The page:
In terms of fundraising, few organisations are in such a favoured position as the Westpac rescue helicopter service. Such is the high profile and obvious value of its work that Aucklanders respond readily and generously whenever money is sought. This degree of public goodwill should never be taken for granted, however. There will always be the strong risk of a backlash when ratepayers learn they can expect a $500,000 legal bill to defend a court case brought by the helicopter service.

That situation has arisen because the Auckland Regional Rescue Helicopter Trust is challenging plans to cut its annual operating grant from ratepayers from $900,000 to $450,000. Both the Auckland Council and the council-funded Auckland Regional Amenities Funding Board, which determines the grants allotted to 10 rescue, safety, arts and cultural groups, are standing firm. The helicopter service, they say, has been incredibly successful at fundraising and is in an exceptionally sound financial position. It is ready to stand more on its own two feet.

It may be tempting to see this as the helicopter service being punished for its own success. But the funding board is right to decree that it should receive no more ratepayer money than it needs, and that the totality of the $14 million allocated among the 10 amenities must recognise the need to limit rates increases. Reducing the helicopter service's grant recognises both its sound financial position and its far greater chance of finding other funding than, say, the Auckland Theatre Company or the Maritime Museum.

The helicopter service has chosen to dispute this. It has said that raising money elsewhere is unrealistic. This time last year, it responded to a cut in its grant from the funding board with a public relations campaign. This included a poll of 1004 people that found the helicopter service was the most deserving of the 10 amenities. That was hardly surprising, and, if anything, underlined its ability to raise money elsewhere. Commendably, the council stuck to its guns.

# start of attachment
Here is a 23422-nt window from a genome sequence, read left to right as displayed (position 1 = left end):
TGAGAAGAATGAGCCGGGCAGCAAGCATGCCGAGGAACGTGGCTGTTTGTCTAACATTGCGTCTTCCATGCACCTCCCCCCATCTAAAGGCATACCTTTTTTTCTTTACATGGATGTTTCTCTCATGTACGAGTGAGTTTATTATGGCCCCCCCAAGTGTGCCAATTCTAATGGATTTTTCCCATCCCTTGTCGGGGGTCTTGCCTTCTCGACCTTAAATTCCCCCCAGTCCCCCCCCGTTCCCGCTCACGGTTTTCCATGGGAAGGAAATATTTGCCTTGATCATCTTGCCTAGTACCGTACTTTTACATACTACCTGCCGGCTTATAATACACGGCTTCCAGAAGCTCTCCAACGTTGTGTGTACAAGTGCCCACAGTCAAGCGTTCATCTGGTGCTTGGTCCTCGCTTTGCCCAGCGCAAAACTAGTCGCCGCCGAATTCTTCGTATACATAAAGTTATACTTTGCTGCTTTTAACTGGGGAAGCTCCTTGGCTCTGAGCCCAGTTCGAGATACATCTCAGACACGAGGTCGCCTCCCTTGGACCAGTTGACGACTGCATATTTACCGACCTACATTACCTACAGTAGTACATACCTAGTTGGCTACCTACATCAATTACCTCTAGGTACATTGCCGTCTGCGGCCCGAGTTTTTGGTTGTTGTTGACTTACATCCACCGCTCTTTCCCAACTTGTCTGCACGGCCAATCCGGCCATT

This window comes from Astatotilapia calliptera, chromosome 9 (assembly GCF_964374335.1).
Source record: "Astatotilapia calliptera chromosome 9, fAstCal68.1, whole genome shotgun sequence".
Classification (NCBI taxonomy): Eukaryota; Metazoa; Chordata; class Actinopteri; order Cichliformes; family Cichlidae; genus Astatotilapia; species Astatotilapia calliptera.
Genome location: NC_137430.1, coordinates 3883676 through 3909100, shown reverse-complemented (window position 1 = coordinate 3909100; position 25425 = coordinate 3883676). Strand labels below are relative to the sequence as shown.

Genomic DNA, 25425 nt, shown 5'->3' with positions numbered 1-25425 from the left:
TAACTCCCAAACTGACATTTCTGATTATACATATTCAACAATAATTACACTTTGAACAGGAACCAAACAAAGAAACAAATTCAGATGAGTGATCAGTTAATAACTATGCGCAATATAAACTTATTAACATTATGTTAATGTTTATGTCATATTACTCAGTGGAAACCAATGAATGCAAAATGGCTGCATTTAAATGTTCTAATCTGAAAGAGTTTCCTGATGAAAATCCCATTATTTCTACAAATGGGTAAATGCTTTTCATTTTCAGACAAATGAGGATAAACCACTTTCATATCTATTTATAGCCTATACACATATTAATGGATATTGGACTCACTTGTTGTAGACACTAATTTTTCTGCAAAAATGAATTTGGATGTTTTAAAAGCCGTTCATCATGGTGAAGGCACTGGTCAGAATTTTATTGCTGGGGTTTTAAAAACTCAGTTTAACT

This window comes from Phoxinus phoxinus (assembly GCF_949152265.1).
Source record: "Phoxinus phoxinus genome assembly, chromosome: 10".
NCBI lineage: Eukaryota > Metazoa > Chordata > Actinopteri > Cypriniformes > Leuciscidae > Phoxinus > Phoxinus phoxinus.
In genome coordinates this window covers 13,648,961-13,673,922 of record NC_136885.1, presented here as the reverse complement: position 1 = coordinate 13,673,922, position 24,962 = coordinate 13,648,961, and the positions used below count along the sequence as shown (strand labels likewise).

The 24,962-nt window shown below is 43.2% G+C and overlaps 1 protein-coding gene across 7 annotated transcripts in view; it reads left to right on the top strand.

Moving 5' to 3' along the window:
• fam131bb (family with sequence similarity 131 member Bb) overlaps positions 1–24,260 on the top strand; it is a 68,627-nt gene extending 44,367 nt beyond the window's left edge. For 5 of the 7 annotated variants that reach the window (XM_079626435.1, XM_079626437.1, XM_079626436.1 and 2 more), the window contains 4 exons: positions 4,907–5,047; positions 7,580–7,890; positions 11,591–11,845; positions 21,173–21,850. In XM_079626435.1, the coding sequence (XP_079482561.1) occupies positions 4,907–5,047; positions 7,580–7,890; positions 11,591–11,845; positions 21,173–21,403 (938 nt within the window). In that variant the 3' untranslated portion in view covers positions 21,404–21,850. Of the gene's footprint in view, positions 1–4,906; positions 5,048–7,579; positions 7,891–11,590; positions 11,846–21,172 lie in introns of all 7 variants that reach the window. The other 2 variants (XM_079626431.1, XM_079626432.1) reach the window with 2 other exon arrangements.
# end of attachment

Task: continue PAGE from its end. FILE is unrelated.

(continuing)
This year, therefore, the helicopter service has upped the ante by seeking a judicial review. Already, the funding board has run up $174,000 in legal costs, and the council's financial and performance committee has sanctioned the spending of $400,000 on lawyers. The funding board chairman, Vern Walsh, has spoken of a "huge waste of ratepayers' money" which, preferably, could have been allocated among the regional amenities. It is hard to disagree. The helicopter service should be proclaiming its reduced dependence on the public purse. Its success leaves more money for those who do not enjoy its fundraising advantages. Instead, it has opted for a legal challenge that hints, at best, of contentment with a dependency on public funding and, at worst, of a sense of entitlement.

Raising more money through corporate and community fundraising may, indeed, be difficult. If so, there are other possibilities. One would be part-charging patients for its services. Accident-related injuries are, of course, paid by the ACC and medical conditions by the Ministry of Health. Nonetheless, it is noticeable that St John considers it worthwhile to impose a part-charge of $84 on activities that are not funded this way. This would have been introduced reluctantly, but as a necessary response to its own funding difficulties.

The council will attract some criticism for backing a cut in the funding of such a well-regarded rescue service. But ratepayer money should go to amenities that would, otherwise, struggle to survive. The presence of a name sponsor, Westpac, underlines the helicopter service's strong appeal. That attractiveness can only be diminished by a legal challenge that will cost the very people who have supported it so well.